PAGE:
Adolescence is the perfect time to teach athletes how to effectively fuel their body for training, competition and recovery. Some excellent tips are listed in the table below, from the article “Fueling and Hydrating Before, During and After Exercise,” from the Nationwide Children’s Sports Medicine website.

Before Exercise

During Exercise

After Exercise

When

3-4 hours before

30-60 min before

Exercise lasting <60 min

Exercise lasting >60 min

15-60 min after

2-3 hours after

Nutrition Recommendations

Meal: high carb, moderate protein, low fat & fiber

Snack: carb

Snack: carb

Snack: carb & protein

Balanced meal: carb, protein & fats

Hydration recommendations

8-20 oz fluid 1 hour before exercise

None or water

4-6 oz fluid every 15 min

Rehydrate with 16-24 oz fluid per one pound lost through sweat

Examples

  • Lunch meat and cheese sandwich
  • Grilled chicken, rice, vegetables
  • Spaghetti and meatballs
  • Peanut butter sandwich
  • Pretzels and peanut butter
  • Trail mix and banana

  • Sports drink
  • 100% fruit juice
  • Orange
  • Banana
  • Granola bar
  • Pretzels

  • Chocolate milk
  • Cheese & crackers
  • Protein bar
  • Smoothie
  • Yogurt & granola
  • Hamburger & grilled vegetables
  • Salmon, mixed vegetables & rice
  • Pizza & salad
  •  Lasagna


HEAT ILLNESS

The warming weather means that our players will need to start paying more attention to their hydration, both on and off the field. Proper hydration starts a few days prior to exercise! Youth athletes should drink 1/2 to 1 ounce of water for every pound of body weight every day. Sports drinks are usually high in sugar, so hydrating with water is preferable. When exercising longer than 60 minutes, electrolyte-fluids can be helpful; again, be careful to avoid high sugar content, or dilute drinks like Gatorade or Powerade 3 or 4 parts water to 1 part sports drink. Electrolyte tabs are readily available, and can be added to a bottle of water to supplement longer activities.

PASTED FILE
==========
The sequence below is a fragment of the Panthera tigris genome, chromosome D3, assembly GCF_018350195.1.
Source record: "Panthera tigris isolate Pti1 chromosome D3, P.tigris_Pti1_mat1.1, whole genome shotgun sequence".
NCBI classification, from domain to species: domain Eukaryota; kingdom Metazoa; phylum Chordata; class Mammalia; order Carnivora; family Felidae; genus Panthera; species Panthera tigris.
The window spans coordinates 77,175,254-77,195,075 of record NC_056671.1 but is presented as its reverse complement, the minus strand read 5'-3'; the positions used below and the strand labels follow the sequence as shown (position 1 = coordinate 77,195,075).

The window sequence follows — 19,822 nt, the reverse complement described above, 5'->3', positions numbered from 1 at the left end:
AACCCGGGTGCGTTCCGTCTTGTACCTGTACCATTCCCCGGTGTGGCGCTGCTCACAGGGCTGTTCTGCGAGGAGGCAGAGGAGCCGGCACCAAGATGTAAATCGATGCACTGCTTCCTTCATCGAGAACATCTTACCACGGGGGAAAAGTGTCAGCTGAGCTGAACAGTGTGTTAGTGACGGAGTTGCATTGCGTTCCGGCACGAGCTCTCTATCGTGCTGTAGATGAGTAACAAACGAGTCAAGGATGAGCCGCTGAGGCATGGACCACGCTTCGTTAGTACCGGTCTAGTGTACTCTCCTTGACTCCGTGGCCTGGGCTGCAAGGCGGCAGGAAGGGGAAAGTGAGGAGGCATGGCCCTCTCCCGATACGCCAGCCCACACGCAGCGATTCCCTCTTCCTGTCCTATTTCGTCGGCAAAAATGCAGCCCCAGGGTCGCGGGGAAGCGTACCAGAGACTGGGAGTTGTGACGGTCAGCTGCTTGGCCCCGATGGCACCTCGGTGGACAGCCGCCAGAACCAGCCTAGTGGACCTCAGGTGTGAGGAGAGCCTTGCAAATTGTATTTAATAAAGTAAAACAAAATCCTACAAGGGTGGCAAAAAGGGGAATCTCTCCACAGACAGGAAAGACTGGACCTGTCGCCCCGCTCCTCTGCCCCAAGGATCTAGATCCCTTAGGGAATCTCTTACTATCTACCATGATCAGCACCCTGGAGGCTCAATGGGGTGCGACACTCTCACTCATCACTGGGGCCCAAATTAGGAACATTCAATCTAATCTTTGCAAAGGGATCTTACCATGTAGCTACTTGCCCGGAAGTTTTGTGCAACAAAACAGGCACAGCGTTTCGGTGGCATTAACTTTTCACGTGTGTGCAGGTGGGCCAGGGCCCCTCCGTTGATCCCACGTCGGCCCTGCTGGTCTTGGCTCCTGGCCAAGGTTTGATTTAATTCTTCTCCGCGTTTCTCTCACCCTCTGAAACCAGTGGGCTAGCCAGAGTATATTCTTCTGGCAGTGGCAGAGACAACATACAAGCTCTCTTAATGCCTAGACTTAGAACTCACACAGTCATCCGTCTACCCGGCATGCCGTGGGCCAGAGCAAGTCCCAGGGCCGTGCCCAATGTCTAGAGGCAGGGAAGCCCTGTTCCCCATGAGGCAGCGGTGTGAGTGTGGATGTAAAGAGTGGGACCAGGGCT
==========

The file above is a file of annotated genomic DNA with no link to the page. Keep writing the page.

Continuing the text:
Here are some helpful resources for information about hydration for youth athletes:

"Healthy Hydration for Young Athletes," from the National Athletic Trainers Association (NATA): (this is a longer article from 2018, good info)

"Hydration Fluid Replacement," from St Louis Children's Hospital: (this is a simple one page infographic)
https://www.stlouischildrens.org/sites/default/files/services/SLC26788%20B_YAC%20Hydration%20Tips_June%202019_WEB.pdf

Managers and coaches need to be aware of signs of dehydration in their players (from Children's Health, https://www.childrens.com/health-wellness/dehydration-can-sneak-up-on-athletes): 

  • Dark urine
  • Urinating less often
  • Muscle cramps
  • Decreased sweating
  • Increased heart rate
  • Headaches
  • Sunken eyes
  • Irritability
  • Sudden decline in performance

And also the signs and symptoms of heat illness (from CDC Heat Related Illness infographic):

  • Cold, pale, and clammy skin
  •  Fast, weak pulse
  •  Nausea or vomiting
  •  Muscle cramps
  •  Tiredness or weakness
  •  Dizziness
  •  Headache
  •  Fainting (passing out)
It's a great idea to enlist parents/families to help you look for these signs and symptoms, too. Safety is a team effort!!

Contact

California District 54 Little League

Mac Cameron, P O Box 816
El Dorado, California 95623

Phone: 916-599-0611
Email: [email protected]